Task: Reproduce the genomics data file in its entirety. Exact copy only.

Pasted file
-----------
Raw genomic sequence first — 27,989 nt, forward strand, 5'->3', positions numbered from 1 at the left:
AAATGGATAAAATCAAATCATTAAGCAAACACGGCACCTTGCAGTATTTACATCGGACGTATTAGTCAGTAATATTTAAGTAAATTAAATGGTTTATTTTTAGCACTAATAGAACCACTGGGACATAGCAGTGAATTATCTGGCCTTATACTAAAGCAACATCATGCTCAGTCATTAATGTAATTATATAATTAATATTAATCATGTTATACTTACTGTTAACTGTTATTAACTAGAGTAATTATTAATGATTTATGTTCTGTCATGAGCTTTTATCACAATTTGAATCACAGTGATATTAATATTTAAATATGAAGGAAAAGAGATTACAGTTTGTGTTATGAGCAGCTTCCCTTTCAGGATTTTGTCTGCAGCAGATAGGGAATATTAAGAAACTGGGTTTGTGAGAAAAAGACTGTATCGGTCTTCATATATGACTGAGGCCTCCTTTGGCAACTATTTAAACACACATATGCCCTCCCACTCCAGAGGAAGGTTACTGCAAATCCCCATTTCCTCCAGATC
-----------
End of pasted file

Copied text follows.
Raw genomic sequence first — 27,989 nt, forward strand, 5'->3', positions numbered from 1 at the left:
AAATGGATAAAATCAAATCATTAAGCAAACACGGCACCTTGCAGTATTTACATCGGACGTATTAGTCAGTAATATTTAAGTAAATTAAATGGTTTATTTTTAGCACTAATAGAACCACTGGGACATAGCAGTGAATTATCTGGCCTTATACTAAAGCAACATCATGCTCAGTCATTAATGTAATTATATAATTAATATTAATCATGTTATACTTACTGTTAACTGTTATTAACTAGAGTAATTATTAATGATTTATGTTCTGTCATGAGCTTTTATCACAATTTGAATCACAGTGATATTAATATTTAAATATGAAGGAAAAGAGATTACAGTTTGTGTTATGAGCAGCTTCCCTTTCAGGATTTTGTCTGCAGCAGATAGGGAATATTAAGAAACTGGGTTTGTGAGAAAAAGACTGTATCGGTCTTCATATATGACTGAGGCCTCCTTTGGCAACTATTTAAACACACATATGCCCTCCCACTCCAGAGGAAGGTTACTGCAAATCCCCATTTCCTCCAGATC